Describing Bowenian family systems theory, James Bitter wrote,
Bowen taught individuals or couples about triangulation* and then expected them to go back to their family-of-origin to extricate themselves emotionally from these triangular patterns. The purpose of going home again is not to confront family members, or even to establish peace and harmony, but to encourage clients to come to know others in their family as they are.
I recently returned to my childhood town for my twentieth high school reunion. Although this event did not directly involve my family-of-origin, it did involve a kind of "going home again." While I looked forward to discovering the shapes of my classmates' lives, I also entered into that space with a fair amount of trepidation. After all, high school had been a challenging time for me despite my efforts to put on a happy face much of the time. As I performed the role of a high-achieving, engaged student from a "stable family," most of my peers had no idea that I begged my parents to let me leave our huge, competitive, suburban high school or that I struggled with the significant anxiety and depression that accompany perfectionism. I worried that I would face limited and limiting perceptions about who I am, thus feeling like a two-dimensional cardboard cutout of the person I consider myself to have become during the past twenty years. I imagine I was not alone in carrying this fear into the event.
How grateful I was, then, to encounter warm hugs, smiles, and heaps of curiosity about where we each had been during the last two decades. I learned of meandering career pathways, children born and children lost, and relationships that came together and fell apart. For the most part, we weren't there to prove something to each other but, rather, to reconnect with a significant part of our life history and those who contributed to it.
I have learned the hard way that trying to reject our experience is a recipe for suffering. We derive peace and contentment from developing a coherent life story that includes its many chapters, not just the ones we like best or that feel comfortable. As May Benatar eloquently stated,
So many of us have accepted, wholesale, someone else's version of our lives. If you have been told forever that your childhood was idyllic, you might be tempted to go along and not validate some of your own memories, or even your weak suspicions that things were not always perfect...It is truly amazing how much fog, depression, confusion and anxiety begins to lift when the story one narrates starts to be one's own. It needn't be a pretty story or even a wholly accurate story -- just one's own.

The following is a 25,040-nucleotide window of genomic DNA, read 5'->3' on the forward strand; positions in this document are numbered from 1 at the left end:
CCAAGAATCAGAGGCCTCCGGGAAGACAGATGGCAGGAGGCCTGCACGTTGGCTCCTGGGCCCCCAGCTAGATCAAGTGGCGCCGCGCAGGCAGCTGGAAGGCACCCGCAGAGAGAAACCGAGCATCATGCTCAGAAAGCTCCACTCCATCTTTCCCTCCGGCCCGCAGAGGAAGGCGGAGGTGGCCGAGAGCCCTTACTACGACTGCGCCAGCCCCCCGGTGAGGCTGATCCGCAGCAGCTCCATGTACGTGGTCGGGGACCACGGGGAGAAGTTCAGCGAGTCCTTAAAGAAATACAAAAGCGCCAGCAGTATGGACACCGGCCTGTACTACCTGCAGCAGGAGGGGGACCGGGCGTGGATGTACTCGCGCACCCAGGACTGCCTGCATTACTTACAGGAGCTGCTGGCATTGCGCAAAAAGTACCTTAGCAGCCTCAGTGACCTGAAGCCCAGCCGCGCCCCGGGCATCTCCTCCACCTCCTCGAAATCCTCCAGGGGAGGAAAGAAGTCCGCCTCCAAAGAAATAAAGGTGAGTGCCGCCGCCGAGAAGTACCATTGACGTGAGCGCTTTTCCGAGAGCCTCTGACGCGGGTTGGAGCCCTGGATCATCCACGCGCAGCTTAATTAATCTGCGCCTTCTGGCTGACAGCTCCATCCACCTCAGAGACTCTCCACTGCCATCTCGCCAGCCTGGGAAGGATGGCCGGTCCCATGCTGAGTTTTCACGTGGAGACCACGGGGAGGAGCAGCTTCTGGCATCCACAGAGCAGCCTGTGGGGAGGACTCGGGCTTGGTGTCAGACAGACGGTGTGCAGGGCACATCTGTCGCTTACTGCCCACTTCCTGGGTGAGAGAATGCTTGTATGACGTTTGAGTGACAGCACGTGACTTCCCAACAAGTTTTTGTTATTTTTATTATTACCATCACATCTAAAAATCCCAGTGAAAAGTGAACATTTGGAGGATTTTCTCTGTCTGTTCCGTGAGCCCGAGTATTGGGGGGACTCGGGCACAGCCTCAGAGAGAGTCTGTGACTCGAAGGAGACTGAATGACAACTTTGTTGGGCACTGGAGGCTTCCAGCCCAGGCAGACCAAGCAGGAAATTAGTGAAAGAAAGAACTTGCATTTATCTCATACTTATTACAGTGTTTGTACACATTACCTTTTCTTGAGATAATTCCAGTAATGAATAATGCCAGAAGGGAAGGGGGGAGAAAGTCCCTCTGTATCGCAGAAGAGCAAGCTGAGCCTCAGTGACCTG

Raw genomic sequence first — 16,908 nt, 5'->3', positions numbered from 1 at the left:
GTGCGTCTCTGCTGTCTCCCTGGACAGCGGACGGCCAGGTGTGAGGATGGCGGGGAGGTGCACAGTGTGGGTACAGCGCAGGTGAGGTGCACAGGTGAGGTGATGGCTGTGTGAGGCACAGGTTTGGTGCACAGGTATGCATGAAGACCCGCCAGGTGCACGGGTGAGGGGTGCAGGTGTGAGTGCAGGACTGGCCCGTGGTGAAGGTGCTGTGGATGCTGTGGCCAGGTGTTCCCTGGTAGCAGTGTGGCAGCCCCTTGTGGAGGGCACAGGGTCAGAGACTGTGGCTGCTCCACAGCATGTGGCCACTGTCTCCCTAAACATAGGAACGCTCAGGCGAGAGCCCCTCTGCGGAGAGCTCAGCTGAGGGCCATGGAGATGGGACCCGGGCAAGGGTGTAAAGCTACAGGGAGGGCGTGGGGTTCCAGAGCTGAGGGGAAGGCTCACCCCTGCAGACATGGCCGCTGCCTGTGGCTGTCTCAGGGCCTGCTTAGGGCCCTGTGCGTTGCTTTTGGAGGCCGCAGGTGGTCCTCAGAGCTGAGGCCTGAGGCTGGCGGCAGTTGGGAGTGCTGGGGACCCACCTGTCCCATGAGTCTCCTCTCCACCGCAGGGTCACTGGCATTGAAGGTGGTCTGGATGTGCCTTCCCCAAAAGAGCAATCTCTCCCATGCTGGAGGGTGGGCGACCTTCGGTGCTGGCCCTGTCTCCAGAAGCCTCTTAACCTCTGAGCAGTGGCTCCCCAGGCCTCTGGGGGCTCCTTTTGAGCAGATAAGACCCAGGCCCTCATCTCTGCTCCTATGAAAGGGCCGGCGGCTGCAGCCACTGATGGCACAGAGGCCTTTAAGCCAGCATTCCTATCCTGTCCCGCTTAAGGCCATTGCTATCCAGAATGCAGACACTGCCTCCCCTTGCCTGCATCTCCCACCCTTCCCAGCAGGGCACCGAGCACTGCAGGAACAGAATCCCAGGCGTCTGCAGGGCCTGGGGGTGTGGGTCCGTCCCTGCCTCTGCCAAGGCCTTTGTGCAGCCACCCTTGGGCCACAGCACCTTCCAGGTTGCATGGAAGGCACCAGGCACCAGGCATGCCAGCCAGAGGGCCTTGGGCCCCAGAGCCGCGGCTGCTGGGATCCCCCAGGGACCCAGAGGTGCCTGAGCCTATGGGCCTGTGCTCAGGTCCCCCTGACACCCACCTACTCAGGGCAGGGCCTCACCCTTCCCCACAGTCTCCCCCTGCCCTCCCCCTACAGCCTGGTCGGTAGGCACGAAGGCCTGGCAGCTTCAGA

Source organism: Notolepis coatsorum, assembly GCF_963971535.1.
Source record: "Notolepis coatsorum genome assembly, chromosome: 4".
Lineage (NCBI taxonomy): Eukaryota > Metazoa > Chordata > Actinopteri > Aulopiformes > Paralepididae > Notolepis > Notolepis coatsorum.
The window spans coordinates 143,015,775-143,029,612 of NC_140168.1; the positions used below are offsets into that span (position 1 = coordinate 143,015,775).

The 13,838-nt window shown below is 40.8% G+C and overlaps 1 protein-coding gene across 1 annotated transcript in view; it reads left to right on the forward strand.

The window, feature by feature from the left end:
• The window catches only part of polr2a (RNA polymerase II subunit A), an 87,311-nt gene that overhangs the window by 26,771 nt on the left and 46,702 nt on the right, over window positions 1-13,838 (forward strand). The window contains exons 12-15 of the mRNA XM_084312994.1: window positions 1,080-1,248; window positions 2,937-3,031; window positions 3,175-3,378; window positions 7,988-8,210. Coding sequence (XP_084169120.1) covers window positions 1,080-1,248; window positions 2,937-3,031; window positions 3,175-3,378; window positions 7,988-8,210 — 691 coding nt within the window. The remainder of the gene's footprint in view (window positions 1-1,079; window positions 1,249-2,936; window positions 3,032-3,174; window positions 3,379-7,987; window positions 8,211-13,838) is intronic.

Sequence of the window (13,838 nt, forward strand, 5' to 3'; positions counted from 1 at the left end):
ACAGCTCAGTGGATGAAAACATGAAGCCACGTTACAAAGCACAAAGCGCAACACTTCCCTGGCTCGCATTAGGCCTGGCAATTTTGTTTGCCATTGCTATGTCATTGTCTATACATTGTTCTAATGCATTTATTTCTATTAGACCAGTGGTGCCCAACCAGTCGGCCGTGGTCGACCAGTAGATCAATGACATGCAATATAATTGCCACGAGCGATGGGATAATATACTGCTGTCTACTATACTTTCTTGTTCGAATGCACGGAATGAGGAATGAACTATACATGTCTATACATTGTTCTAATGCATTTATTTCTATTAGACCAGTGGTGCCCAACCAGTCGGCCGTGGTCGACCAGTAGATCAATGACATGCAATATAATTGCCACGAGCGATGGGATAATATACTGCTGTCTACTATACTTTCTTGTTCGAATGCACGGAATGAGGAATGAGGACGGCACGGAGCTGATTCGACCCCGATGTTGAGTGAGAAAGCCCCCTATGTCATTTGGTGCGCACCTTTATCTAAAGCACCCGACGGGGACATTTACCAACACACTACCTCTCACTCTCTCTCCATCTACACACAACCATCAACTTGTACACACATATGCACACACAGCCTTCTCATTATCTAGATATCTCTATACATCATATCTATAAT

The people I encountered at my twenty-year high school reunion reminded me that being the author of our own stories directly and positively correlates with our well-being. I like to joke that I genuinely took back my own narrative in a parking lot a few years back when my dad asked, "You always wanted to be a [MD] doctor, right?" I responded, "No, Dad. I always wanted to be a writer, and I AM a doctor [of the PhD kind]." I needed years to know myself as I am so that I could assume roles I freely chose, such as writer, therapist, and recovering perfectionist instead of professor, striver, and stressball. That work allowed me to enter into my high school reunion speaking as the author of my own story and so feeling less scared than I otherwise would of my peers' projections of me. To the best of my ability, I listened to others' narratives about their own becoming, without assumptions or judgments obstructing my hearing. I am thankful for feeling heard in just this way by so many people that night.
My classmates also reinforced my sense that our ability to trust our experience as it unfolds is essential to feeling freedom and joy. Letting go of limiting beliefs (e.g., my childhood was idyllic) and roles (e.g., the good girl and the high achiever) that we learned from people and contexts outside of ourselves clears the path for such trust to take root. In the poetic words of Kaveri Patel:
Someone is Dying
That someone is me.
Not a 6 month to one year prognosis from a terminal illness, but a letting go of all I have ever known.
I used to believe that fear would save me. Worry just enough, and maybe even sprinkle just a little extra anxiety to convince myself I can control future events.
I know nothing. Except for this moment. Beginner’s Mind, my mind is like an empty page. The words cannot be written, the colors cannot
be painted until the moment arrives.
And when it does, I will know who to be, what to say, what to do. I am on the right path. I wish to let go of all my preconceived notions of what will happen. The only thing I wish to hold onto is trust in this practice.
Good bye old mind. I do not hate you. I do not wish for you to die sooner than you must. You brought me here. I will collect ashes from your pyre, let them scatter with the wind and float on the river.
You will join the earth, as I am born again.
* For those unfamiliar with triangulation and curious about what it is, Bitter did a great job summarizing Bowen's theory: "Bowen (1976) notes that anxiety can easily develop within intimate relationships. Under stressful situations, two people may recruit a third person into the relationship to reduce the anxiety and gain stability. This is called triangulation. Although triangulation may lessen the emotional tension between the two people, the underlying conflict is not addressed and, in the long run, the situation worsens."